Frederick (population about 57,000) and Frederick County have historical connections to many notable Marylanders, including the state's first elected governor (Thomas Johnson), the country's first president under the Articles of the Confederation (John Hanson), the author of "The Star Spangled Banner" (Francis Scott Key), America's first native-born saint (Elizabeth Ann Seton) and the fifth chief justice of the U.S. Supreme Court (Roger Brooke Taney, who presided over the inauguration of President Abraham Lincoln).
"Shoot, if you must, this old gray head / But spare your country's flag, she said." Sound familiar? That was part of poet John Greenleaf Whittier's tribute to Barbara Fritchie, a 96-year-old widow who reputedly waved a Union flag from her window on West Patrick Street as Stonewall Jackson and his troops marched into Frederick. Her house stands today.
Frederick played a major role in the Civil War and in the conflicts before and after. A marker in the city's War Memorial Park reveals that Frederick residents fought in every major conflict affecting the country, including the war with the Barbary pirates in the early 19th century and the Boxer Rebellion in China at the turn of the 20th century.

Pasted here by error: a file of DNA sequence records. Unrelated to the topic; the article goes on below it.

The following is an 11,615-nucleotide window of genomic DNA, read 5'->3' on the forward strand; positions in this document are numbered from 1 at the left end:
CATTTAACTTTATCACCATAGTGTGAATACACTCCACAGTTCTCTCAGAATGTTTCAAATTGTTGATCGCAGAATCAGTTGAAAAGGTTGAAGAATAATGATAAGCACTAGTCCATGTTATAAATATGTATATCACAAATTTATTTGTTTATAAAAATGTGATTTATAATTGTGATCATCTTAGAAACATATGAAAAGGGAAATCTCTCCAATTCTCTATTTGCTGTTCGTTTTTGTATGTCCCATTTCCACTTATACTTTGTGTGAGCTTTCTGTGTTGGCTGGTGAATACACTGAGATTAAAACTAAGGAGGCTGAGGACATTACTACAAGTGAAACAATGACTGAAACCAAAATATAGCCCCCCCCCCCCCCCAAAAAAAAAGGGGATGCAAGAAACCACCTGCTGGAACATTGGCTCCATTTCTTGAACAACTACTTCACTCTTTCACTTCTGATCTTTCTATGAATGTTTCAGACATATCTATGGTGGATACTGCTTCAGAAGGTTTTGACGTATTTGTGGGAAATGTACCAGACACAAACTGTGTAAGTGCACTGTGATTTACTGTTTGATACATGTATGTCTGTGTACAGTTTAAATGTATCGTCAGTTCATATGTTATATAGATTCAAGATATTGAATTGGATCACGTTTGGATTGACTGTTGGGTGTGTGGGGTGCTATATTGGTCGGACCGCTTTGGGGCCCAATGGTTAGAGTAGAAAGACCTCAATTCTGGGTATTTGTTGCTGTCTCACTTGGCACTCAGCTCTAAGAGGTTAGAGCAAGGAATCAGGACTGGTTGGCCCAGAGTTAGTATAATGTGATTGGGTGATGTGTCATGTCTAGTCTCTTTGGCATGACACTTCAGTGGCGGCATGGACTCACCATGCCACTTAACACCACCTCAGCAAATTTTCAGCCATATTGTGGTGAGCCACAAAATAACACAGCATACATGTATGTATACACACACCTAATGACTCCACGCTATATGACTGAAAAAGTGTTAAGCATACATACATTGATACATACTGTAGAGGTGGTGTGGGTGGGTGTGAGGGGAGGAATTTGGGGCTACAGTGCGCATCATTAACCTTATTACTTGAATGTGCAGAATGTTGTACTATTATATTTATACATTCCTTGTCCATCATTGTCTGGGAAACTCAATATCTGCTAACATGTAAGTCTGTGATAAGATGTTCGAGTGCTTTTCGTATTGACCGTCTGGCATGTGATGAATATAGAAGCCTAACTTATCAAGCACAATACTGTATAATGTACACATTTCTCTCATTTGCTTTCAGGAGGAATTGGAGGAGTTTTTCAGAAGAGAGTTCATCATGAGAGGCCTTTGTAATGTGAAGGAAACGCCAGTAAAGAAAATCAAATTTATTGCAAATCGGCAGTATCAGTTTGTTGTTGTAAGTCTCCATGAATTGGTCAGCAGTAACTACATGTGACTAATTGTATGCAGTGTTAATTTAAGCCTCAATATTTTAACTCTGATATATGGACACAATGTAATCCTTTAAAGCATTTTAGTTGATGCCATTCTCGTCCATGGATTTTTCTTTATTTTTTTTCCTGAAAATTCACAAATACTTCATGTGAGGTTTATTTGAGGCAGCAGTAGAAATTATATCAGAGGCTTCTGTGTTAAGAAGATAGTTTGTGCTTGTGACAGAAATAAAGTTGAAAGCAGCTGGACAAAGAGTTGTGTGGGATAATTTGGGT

Local history curricula have been cut or reduced in many school programs, and for some students at West Frederick Middle School, the treasure quest offers a chance to learn and get extra credit. Ellen Georgi of Buckeystown, a sixth-grade social studies teacher, says her students can do the hunt on their own time, with friends or family tagging along. Georgi, a recent transplant from Berkeley, Calif., and also a member of FrederickStory, said the activity helped her become familiar with the city. When friends or relatives visit, the tour is a fun way to show them the sights, she said.
Many of her students "get a little excited and grossed out," Georgi said, over exhibits at one of the stops, the National Museum of Civil War Medicine. Along with some "pretty graphic information," the museum outlines how treatment and hospitals improved over the course of the war. "It's one of the lessons learned about war -- that war gives us leapfrogs in technology and the Civil War gave us leapfrogs in medicine."
For children involved in Scouting, the event is a nifty way to earn merit badges and more. In early November, the eight members of Girl Scout Troop 1800, all from Oakdale Middle School outside Frederick, were working on a history badge. It was a glorious day, and they spent several hours in the search, even debating the correct answers. In January, they found out they had won more than $1,100 in prizes, including a rope-climbing challenge course and adventure party for 10 and tickets to see the 1953 movie "It Came From Outer Space" in 3-D at the Weinberg Center.
"It was like, wow, I won the lottery for the kids," said troop co-leader Linda Sly of nearby New Market. "In my opinion, on a beautiful day, this is a really neat thing for families and groups to do. It is exercise and education combined. What could be better?"
THE GREAT FREDERICK HISTORIC TREASURE HUNT Through Sept. 30 in Frederick, about 48 miles northwest of Washington. Maps are available at the Tourism Council of Frederick County, 19 E. Church St. Open daily 9 to 5. 301-228-2888 or 800-999-3613.http:/